What motivates us? What keeps us going in daily life? Having a goal to contribute to something greater than yourself seems to be the essential ingredient. Dan Pink, amongst others, discovered this when he was engaged in his research for his book ‘Drive’. He describes an experiment that involved bricks of Lego. The study was conducted as follows: the participants made an object from Lego, the observing researcher praised the participants by telling them how great it was and subsequently placed the Lego object on a table in front of him. The participants then started on their next Lego object. The other research group saw how the researcher also praised their Lego masterpiece only to dismantle the object in front of their eyes and place the bricks back to where they came from. Despite the fact that both groups received the same financial reward, the group in which the objects were disassembled stopped much sooner than the other research group. Tasks that are done in vain, of which we cannot see the results or what the general purpose of the assignment is, do not motivate us.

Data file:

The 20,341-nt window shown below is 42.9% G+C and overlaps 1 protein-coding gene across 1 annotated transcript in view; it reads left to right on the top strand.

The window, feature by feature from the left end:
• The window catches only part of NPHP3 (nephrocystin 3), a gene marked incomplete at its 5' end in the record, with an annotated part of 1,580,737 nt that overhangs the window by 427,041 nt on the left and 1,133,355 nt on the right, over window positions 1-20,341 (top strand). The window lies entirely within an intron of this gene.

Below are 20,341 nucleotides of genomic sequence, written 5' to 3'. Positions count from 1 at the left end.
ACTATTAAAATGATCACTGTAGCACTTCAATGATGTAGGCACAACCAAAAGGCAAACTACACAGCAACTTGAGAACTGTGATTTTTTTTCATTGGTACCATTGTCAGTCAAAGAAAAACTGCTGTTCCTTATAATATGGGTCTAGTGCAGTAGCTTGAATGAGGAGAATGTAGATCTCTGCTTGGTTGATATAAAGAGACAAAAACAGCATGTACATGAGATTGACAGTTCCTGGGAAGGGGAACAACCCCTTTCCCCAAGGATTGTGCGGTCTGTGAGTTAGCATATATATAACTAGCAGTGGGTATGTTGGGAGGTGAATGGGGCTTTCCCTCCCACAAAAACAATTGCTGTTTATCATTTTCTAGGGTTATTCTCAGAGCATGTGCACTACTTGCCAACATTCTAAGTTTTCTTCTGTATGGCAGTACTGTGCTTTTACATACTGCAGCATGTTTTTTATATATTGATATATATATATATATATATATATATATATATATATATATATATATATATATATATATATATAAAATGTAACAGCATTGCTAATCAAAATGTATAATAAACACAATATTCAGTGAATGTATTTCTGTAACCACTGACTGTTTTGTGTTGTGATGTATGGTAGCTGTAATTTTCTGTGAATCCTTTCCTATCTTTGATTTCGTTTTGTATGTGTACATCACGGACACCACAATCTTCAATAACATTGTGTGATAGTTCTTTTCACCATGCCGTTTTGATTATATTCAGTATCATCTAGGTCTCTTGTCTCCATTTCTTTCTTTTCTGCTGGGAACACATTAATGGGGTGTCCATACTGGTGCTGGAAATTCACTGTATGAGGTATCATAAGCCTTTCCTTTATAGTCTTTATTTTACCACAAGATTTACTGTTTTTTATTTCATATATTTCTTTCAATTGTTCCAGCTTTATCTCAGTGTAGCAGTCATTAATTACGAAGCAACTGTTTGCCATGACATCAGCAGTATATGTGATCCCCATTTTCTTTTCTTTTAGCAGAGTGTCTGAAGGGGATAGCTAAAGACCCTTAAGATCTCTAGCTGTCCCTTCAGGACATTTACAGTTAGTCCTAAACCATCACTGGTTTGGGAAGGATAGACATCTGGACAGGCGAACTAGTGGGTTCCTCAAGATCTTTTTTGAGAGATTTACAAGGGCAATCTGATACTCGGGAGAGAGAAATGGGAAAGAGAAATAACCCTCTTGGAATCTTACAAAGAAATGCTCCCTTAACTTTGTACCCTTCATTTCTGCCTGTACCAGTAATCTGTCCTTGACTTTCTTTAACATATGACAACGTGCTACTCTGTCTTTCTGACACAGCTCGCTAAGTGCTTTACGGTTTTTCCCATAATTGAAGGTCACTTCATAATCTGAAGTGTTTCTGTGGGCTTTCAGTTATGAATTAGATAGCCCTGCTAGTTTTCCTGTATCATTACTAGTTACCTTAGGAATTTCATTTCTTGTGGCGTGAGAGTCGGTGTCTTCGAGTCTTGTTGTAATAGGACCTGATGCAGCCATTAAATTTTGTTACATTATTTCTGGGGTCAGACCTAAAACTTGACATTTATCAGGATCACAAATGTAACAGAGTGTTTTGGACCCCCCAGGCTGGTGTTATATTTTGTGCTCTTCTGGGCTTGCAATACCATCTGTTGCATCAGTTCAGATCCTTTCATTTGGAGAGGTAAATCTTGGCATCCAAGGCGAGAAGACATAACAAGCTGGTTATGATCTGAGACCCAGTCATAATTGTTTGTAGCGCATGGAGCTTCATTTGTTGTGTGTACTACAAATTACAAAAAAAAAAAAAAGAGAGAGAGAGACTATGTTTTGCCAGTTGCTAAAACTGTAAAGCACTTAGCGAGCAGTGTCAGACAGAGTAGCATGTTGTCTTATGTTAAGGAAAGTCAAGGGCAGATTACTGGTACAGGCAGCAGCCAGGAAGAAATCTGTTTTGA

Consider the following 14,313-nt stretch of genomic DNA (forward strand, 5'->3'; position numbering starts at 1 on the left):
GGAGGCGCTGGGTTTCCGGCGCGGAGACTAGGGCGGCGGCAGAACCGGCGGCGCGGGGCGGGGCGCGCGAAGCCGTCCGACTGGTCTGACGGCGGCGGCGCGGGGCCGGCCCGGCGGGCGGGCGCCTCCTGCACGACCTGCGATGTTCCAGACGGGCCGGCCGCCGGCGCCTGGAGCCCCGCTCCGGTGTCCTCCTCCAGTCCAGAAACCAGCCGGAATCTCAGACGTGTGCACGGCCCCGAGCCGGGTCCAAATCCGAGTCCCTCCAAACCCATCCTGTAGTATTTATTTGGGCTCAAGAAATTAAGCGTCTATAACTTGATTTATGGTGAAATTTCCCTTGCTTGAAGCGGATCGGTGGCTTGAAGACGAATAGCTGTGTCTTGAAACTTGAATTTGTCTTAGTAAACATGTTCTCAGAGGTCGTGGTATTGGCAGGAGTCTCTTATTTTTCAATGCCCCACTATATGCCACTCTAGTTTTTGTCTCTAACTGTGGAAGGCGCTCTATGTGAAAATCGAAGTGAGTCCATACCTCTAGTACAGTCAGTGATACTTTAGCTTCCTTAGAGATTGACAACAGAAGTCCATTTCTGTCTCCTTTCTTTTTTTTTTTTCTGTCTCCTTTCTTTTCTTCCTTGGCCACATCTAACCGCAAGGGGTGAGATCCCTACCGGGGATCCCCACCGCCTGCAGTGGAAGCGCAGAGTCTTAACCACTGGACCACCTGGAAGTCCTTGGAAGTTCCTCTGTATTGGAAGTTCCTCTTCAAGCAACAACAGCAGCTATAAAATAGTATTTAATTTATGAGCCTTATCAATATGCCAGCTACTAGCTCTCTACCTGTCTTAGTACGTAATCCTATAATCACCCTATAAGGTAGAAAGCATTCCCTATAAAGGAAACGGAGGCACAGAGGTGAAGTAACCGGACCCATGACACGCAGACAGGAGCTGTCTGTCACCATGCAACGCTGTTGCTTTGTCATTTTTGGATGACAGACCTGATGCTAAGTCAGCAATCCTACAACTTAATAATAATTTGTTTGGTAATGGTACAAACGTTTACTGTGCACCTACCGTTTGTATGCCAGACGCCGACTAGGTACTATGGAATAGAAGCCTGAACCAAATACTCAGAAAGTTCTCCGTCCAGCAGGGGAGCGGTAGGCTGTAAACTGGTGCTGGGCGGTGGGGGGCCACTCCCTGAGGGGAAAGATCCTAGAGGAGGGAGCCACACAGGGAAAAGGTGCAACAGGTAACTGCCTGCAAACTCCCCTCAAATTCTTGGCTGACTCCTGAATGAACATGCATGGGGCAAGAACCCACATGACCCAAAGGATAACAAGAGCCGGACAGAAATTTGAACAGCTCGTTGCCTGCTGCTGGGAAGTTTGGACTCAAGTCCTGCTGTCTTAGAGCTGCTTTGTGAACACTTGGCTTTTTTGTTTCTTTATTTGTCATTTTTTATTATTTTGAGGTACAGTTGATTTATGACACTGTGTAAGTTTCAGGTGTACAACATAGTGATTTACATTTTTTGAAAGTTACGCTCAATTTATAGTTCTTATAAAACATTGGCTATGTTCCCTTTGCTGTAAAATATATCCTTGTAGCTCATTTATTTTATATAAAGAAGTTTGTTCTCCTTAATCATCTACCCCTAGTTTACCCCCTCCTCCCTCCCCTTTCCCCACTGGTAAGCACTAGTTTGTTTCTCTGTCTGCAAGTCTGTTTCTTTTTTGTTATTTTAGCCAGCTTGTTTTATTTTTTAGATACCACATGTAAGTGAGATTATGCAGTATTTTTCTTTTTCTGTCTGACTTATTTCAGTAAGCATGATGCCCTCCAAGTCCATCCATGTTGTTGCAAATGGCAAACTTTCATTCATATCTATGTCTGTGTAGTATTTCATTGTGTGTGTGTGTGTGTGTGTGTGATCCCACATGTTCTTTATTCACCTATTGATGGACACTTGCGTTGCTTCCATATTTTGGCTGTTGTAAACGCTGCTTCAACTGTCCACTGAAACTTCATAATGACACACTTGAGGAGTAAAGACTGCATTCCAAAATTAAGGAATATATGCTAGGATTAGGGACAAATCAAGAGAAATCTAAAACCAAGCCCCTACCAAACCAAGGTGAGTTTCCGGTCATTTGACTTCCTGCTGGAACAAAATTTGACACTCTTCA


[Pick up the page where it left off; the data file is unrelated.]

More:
Victor Frankl elaborates on this in his book ‘Mans search for meaning’, a book about life in a concentration camp during World War II. People who had a goal in their life, who knew the purpose of surviving, were much better able to go through all the hardships and misery. Doing something meaningful is vital for the survival of mankind.
Why do we do it?
Despite this information, research shows that only 20% of leaders have a good understanding of their own ‘purpose’. Even less can put their purpose accurately into words and even a smaller percentage is able to formulate a plan to achieve their purpose. It comes as no surprise that the purpose of organisations is often reduced to empty promises and hollow taglines. A concrete, clear, inspiring and well-formulated goal is a powerful tool to involve people and to create happier employees. Financial targets and profit are of course necessary to keep a company up and running. However, a purpose serves a higher goal than just financial gain. It is about added value. It is about what you can give to the world. Let’s face it: a target such as ‘increase profit for the shareholders’ is not going to get employees out of their beds in the morning.
Simon Sinek describes in his book ‘Start with the Why’ how Apple states its purpose as: ‘challenge the status quo’. It is much more fun to work for a company that defies conventions, rather than just building and selling computers. The purpose says it all.